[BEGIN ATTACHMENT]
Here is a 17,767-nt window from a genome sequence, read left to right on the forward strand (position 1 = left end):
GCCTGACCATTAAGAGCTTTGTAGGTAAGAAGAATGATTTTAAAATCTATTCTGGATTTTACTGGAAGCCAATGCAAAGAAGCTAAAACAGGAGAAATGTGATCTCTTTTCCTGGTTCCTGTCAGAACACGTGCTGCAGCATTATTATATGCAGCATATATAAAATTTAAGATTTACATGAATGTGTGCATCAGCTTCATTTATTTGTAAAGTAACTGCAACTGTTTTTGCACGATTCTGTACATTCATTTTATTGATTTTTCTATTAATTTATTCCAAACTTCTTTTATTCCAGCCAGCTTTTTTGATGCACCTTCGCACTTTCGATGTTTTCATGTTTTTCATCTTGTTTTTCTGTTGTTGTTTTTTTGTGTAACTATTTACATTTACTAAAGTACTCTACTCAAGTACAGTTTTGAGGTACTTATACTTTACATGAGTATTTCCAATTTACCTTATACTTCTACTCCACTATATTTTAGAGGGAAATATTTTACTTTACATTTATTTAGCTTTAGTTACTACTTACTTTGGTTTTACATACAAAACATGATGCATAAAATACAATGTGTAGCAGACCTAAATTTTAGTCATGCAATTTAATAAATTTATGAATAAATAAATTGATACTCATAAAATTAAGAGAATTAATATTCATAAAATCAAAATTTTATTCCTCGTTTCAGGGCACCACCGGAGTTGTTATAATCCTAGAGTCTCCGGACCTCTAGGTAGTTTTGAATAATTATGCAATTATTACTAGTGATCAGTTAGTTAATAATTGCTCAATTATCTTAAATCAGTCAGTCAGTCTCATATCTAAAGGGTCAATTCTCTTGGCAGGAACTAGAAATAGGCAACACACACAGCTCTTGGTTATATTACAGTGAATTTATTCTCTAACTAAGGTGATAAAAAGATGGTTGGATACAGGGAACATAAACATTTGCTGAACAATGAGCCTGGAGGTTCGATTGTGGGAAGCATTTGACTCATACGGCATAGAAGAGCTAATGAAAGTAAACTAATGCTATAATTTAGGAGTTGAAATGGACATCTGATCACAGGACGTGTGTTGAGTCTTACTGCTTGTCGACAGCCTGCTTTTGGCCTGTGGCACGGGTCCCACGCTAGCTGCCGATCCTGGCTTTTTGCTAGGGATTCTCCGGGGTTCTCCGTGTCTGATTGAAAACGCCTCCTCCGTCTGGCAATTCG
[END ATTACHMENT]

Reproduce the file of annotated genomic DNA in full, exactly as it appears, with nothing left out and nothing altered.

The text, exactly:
Here is a 17,767-nt window from a genome sequence, read left to right on the forward strand (position 1 = left end):
GCCTGACCATTAAGAGCTTTGTAGGTAAGAAGAATGATTTTAAAATCTATTCTGGATTTTACTGGAAGCCAATGCAAAGAAGCTAAAACAGGAGAAATGTGATCTCTTTTCCTGGTTCCTGTCAGAACACGTGCTGCAGCATTATTATATGCAGCATATATAAAATTTAAGATTTACATGAATGTGTGCATCAGCTTCATTTATTTGTAAAGTAACTGCAACTGTTTTTGCACGATTCTGTACATTCATTTTATTGATTTTTCTATTAATTTATTCCAAACTTCTTTTATTCCAGCCAGCTTTTTTGATGCACCTTCGCACTTTCGATGTTTTCATGTTTTTCATCTTGTTTTTCTGTTGTTGTTTTTTTGTGTAACTATTTACATTTACTAAAGTACTCTACTCAAGTACAGTTTTGAGGTACTTATACTTTACATGAGTATTTCCAATTTACCTTATACTTCTACTCCACTATATTTTAGAGGGAAATATTTTACTTTACATTTATTTAGCTTTAGTTACTACTTACTTTGGTTTTACATACAAAACATGATGCATAAAATACAATGTGTAGCAGACCTAAATTTTAGTCATGCAATTTAATAAATTTATGAATAAATAAATTGATACTCATAAAATTAAGAGAATTAATATTCATAAAATCAAAATTTTATTCCTCGTTTCAGGGCACCACCGGAGTTGTTATAATCCTAGAGTCTCCGGACCTCTAGGTAGTTTTGAATAATTATGCAATTATTACTAGTGATCAGTTAGTTAATAATTGCTCAATTATCTTAAATCAGTCAGTCAGTCTCATATCTAAAGGGTCAATTCTCTTGGCAGGAACTAGAAATAGGCAACACACACAGCTCTTGGTTATATTACAGTGAATTTATTCTCTAACTAAGGTGATAAAAAGATGGTTGGATACAGGGAACATAAACATTTGCTGAACAATGAGCCTGGAGGTTCGATTGTGGGAAGCATTTGACTCATACGGCATAGAAGAGCTAATGAAAGTAAACTAATGCTATAATTTAGGAGTTGAAATGGACATCTGATCACAGGACGTGTGTTGAGTCTTACTGCTTGTCGACAGCCTGCTTTTGGCCTGTGGCACGGGTCCCACGCTAGCTGCCGATCCTGGCTTTTTGCTAGGGATTCTCCGGGGTTCTCCGTGTCTGATTGAAAACGCCTCCTCCGTCTGGCAATTCG